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On Good News: EPA Standards Could Lower Electricity Bills

It can also be frustrating when some Federal Agencies grossly underestimate the costs of new regulations such as the recent EPA power generation reduced carbon standards.  Re. a recent TEC Post on this subject: Table 4a.  Yes, (non-hydro) Renewable power net generation has increased substantially over the past 20 years (+177 TWh/yr.) and Residential average cost per KWh (1994-2011, 2005 dollar basis, and adjusted for GDP) has remained relatively constant.  But, unfortunately on an actual dollar basis Residential (or Middle Class) power costs have clearly been increasing over the past 10 years (1993-2013).

Nuclear and Natural Gas net power generation have also increased, and even more substantially than Renewables over the past 20 years.  Nuclear increased by a +179 TWh/yr. over the past 20 years (due to capacity factor improvements and despite shutting down several units) and Natural Gas by a huge +699 KWh/yr. (or 4-times non-hydro Renewables 1993-2013).  The primary reason for the U.S. having lower power market prices has little to do with Renewables, which have directionally increased costs; including tax credits and other subsidies.  The primary reason for reduced (constant dollar) power costs is due to substantial increases in Natural Gas and Nuclear power generation capacity factors and thermal efficiencies (lower Btu/KW; for example refer to the 3rd graph of a past TEC Post), and lower cost natural gas.  These lower/zero carbon power generation technologies are major factors towards reduced U.S. carbon emissions over the past 10 years and why the U.S. has some of the lowest power costs in the World today.  This, of course, could change in the future if regulatory or special interests’ constraints  inhibit a more cost effective and ‘balanced’ approach (Re. Table 3a) to reducing U.S. Power Sector carbon emissions.

There is little question future power costs are going up.  The objective question is: “How much?”

September 17, 2014    View Comment    

On Should Electricity Distribution Utilities Build, Own, and Operate Microgrids For Their Customers?

Jesse, as I am sure you are aware, those who require or desire 100% reliable power supply such as hospitals, military and other critical emergency services already have backup generators that operate on either stored diesel, LPG or connected into natural gas supply systems.  Battery backup systems are somewhat limited due to high cost (compared to backup generation capacity) and gaps in commercially available technologies.  Having Utilities’ responsible to build and provide more distributed normal-backup power may be somewhat equivalent to a transition to more ‘medium’ distributed power generation.  This option could become more reliable than existing ‘macro’ grid systems, but tends to overlook why larger sources of power supplies developed over the past 100 years.  The primary reason is most often: ‘economy of scale’; both cost and efficiency.  Yes, larger scale systems are susceptible to more significant power outages when T&D systems suffer mechanical failures due to weather or other uncontrollable operating/failure incidents.  Macro power systems are built to shutdown (trip-off) power as needed to protect all major power generation equipment (first) when power line shorting or excessive power drains occur (amps uncontrollably increases or AC voltages/frequencies fall outside safe operating limits).  Converting a system to more medium or micro scale generation definitely can reduce the size of a given outage impact, but not without other costs; i.e. the increased capital and operating costs to Consumers for smaller/less efficient installations vs. existing larger/high efficiency installations.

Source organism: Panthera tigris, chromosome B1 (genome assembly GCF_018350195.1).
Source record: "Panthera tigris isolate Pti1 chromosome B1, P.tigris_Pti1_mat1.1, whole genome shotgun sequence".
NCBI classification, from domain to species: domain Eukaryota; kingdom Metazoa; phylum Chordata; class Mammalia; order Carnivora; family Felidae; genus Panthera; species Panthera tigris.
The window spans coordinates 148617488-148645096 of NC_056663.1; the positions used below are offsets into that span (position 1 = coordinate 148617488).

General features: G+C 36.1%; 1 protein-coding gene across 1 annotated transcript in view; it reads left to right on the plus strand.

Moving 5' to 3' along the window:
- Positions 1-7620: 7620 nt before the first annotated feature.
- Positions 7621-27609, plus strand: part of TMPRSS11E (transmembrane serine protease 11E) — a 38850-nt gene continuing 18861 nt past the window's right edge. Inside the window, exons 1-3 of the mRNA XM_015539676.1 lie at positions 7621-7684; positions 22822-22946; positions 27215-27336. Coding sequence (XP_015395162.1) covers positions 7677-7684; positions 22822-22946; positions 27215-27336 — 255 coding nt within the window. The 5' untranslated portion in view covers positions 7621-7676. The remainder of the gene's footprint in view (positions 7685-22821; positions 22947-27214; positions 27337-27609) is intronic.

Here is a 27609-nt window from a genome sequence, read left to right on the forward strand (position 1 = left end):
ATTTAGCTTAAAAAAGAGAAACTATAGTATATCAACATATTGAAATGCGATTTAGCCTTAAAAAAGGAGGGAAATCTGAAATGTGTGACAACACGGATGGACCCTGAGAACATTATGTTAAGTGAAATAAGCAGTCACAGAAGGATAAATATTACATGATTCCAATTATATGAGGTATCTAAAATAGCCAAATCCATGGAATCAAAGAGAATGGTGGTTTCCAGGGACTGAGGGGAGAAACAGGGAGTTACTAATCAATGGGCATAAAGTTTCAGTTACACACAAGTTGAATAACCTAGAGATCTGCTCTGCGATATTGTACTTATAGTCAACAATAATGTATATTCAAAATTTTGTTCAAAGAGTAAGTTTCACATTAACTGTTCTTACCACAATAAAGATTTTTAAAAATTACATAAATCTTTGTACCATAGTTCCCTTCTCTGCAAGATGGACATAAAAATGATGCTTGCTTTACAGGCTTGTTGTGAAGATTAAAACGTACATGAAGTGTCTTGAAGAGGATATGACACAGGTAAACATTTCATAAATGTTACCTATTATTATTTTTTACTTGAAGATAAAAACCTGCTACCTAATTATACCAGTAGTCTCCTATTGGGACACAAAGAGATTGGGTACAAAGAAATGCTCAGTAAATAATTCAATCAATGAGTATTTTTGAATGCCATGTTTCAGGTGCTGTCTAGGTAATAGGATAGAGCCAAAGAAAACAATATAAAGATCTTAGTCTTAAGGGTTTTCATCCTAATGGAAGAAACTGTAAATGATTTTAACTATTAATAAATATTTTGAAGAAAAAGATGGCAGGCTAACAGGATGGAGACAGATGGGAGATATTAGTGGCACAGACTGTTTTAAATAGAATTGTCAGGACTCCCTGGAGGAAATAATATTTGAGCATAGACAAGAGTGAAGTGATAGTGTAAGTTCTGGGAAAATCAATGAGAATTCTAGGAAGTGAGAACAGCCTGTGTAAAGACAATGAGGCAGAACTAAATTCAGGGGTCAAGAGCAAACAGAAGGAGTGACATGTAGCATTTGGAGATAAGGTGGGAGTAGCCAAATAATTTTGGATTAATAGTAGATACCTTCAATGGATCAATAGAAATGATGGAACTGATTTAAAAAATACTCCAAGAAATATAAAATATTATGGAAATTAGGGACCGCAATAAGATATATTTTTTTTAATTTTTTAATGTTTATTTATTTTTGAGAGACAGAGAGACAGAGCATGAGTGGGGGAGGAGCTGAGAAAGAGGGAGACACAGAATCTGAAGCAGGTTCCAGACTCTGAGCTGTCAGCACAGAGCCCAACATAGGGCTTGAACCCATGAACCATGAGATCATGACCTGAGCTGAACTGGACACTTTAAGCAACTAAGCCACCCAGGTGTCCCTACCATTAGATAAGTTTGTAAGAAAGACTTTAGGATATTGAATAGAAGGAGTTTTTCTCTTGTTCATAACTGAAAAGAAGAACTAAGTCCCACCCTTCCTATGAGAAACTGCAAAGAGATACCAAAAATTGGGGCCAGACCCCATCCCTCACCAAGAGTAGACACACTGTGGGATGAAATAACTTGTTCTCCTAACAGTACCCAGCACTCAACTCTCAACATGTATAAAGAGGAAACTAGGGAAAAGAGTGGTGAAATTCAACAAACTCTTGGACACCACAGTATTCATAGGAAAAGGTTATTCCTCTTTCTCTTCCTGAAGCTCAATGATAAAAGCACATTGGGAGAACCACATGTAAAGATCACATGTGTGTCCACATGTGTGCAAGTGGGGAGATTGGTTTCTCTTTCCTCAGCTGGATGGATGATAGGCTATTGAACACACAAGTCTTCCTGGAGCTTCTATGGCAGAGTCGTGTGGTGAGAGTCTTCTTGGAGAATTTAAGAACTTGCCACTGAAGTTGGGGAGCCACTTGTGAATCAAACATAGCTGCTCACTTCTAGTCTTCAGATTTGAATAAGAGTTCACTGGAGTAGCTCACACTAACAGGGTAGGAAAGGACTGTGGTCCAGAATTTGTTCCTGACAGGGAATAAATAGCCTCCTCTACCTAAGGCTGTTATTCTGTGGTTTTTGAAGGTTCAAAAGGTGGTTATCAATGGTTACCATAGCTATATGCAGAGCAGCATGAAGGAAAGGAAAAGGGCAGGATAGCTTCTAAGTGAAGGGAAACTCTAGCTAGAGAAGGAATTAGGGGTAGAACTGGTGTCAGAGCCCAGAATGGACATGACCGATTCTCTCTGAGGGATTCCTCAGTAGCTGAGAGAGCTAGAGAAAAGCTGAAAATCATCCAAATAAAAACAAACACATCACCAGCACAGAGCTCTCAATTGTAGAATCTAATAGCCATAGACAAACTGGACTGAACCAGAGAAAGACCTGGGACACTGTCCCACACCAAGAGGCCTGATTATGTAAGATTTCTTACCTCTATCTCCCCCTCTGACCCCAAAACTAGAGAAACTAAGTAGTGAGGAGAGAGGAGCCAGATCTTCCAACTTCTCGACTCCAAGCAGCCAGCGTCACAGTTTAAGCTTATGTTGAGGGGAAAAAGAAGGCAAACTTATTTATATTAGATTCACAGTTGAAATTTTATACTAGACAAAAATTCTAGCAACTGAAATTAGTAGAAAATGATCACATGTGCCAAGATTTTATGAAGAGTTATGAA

There, of course, can be some optimal level of different scales of power system generation, distribution and reliable operation, depending on the market application and Consumers desire/ability accept increased power costs in the short- or long- terms.

September 16, 2014    View Comment    

On EPA Carbon Standard Compliance Strategies, Part 2: Industrial Proven Technology Solutions and Estimated Costs

JE, during this analysis I did complete an additional strategy/option not shown in this post.  If the total electric power consumption for 2013 were to remain constant through 2030 the levelized cost for lower carbon (non-nuclear) generation would be reduced to about $28 Billion/yr. or roughly half the cost for Options 1-5.  This cost level is still 3-4 times the level estimated by the EPA.

As far as increased power cost impacts on Consumers, the impacts on total consumption will depend on projected average Household income levels in 2030 and the changes in costs-of-living (all energy costs, housing, food, and other required goods & services).  If the recent-current declining Households’ income trend continues, any significant increase in future power costs is going to be problematic for the populous and the economy overall.

September 15, 2014    View Comment    

On Self-Driving Car Technology's Benefits, Potential Risks, and Solutions

Nathan, the decision to make space flight primarily computer controlled was probably fairly difficult; particularly since it was made during the early development of autonomous control technologies.  But, as I recall a backup pilot was still required to take over control of the rocket/shuttle should a problem develop.  Even today there is still strong debate over the automatic piloting of commercial aircraft, particularly in landing in heavy fog conditions.  Despite many advancements over the years, all airlines still require pilots/copilots to operate safely under all conditions.

Yes, to avoid liability risks having some type of legal cover such as government certification is definitely ideal.  The certification process may be costly and time consuming, but the reduced liability risk is likely well worth the upfront expense.